Six poems by Kimberly L. Becker

Kimberly L. Becker is author of the poetry collections Words Facing East; The Dividings (WordTech), and Flight (forthcoming, MadHat Press). Her poems appear widely in journals and anthologies, including IDK Magazine, Panoply, and Tending the Fire: Native Voices and Portraits. She has held grants from MD, NC, and NJ and residencies at Hambidge, Weymouth, and Wildacres. Kimberly has read at venues such as The National Museum of the American Indian, Washington, DC and Wordfest and served as mentor for PEN America’s Prison Writing and AWP’s Writer to Writer programs. www.kimberlylbecker.com

To introduce these poems, Kimberley sent to Siwar Mayu this statement about her art, a powerful invitation for the younger generations:

As a mixed race poet identifying Cherokee, I neither presume to speak for any sovereign nation nor identify with the dominant culture. I am undocumented and describe this experience in an essay for the upcoming anthology Unpapered co-edited by Diane Glancy and Linda Rodriguez.

My work is influenced by my attempts to honor my heritage through the study of language, culture, and history. I look to my literary elders and betters, such as the brilliant Allison Hedge Coke, who taught me to “hold the door open” for others and so I seek to give back where I can.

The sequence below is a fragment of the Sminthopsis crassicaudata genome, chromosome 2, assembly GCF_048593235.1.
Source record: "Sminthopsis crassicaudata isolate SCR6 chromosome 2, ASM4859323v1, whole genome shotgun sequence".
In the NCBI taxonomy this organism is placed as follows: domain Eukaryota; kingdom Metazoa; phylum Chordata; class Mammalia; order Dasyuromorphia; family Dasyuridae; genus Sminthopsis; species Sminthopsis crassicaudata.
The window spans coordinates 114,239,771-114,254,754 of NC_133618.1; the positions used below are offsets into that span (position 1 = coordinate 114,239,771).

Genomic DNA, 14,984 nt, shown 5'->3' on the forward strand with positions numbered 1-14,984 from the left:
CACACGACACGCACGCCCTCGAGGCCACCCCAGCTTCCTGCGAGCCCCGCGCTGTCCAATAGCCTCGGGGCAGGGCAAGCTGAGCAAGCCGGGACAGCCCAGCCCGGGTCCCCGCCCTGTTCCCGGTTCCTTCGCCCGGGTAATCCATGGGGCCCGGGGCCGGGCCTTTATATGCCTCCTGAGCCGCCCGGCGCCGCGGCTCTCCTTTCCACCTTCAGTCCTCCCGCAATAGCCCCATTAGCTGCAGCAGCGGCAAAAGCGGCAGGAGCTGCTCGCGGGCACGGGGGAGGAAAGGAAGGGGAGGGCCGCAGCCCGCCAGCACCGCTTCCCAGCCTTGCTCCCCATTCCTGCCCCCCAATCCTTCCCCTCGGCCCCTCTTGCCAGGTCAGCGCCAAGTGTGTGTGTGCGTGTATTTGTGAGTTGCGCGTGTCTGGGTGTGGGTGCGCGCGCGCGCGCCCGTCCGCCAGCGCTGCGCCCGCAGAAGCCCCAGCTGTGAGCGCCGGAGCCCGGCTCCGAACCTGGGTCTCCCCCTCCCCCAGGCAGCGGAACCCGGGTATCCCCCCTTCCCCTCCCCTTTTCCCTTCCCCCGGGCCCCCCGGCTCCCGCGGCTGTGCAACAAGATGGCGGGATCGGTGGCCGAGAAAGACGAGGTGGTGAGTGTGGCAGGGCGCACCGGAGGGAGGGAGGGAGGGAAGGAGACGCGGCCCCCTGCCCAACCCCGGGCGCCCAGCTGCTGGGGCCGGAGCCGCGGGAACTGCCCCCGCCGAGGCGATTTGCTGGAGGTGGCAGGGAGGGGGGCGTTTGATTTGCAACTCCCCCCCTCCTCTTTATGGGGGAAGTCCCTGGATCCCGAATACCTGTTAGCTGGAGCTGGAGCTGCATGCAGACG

If, as Tillie Olsen wrote, “every woman who writes is a survivor” and if, as Audre Lorde wrote, “so we speak, knowing we were never meant to survive,” then every writer of Native descent, documented or undocumented, is not only a survivor, but also a witness against the institutionalized racism still pervasive in this country. The Holocaust happened here, as well; Andrew Jackson’s visage is on our currency and his portrait hangs in the Oval Office of our current corrupt president.

Thankfully we have Joy Harjo as Poet Laureate, the first Native American poet in that role, an important cultural corrective. Read the work of her and so many Native writers who are of the land and speak wisdom from ancestors who were here first. Raise up young writers. Hold the door open. Make your writing an offering. Pray. Praise what you can. Call out injustice when you see it. Call on the strength of generations of people who were never meant to survive, but have.

“Language Classes,” “Morning Song,” “In the Purple and Blue of It,” “The Cherokee in Me” © From Words Facing East. WordTech Editions, 2011.

“In Your Mind you Go to Water,” © North Dakota Quarterly.

“Copper” © From Flight. forthcoming MadHat Press.

LANGUAGE CLASS

written on Qualla Boundary; for C.M.

MORNING SONG

“Morning Song”: Facing East, a song of praise is offered in the morning. Nogwo sunale nigalsda (now morning has come). Yona (bear) Gvyalielitse Yihowa (I am thankful to you, God) iyugwu (Bring it)

IN THE PURPLE AND BLUE OF IT

THE CHEROKEE IN ME

IN YOUR MIND YOU GO TO WATER

COPPER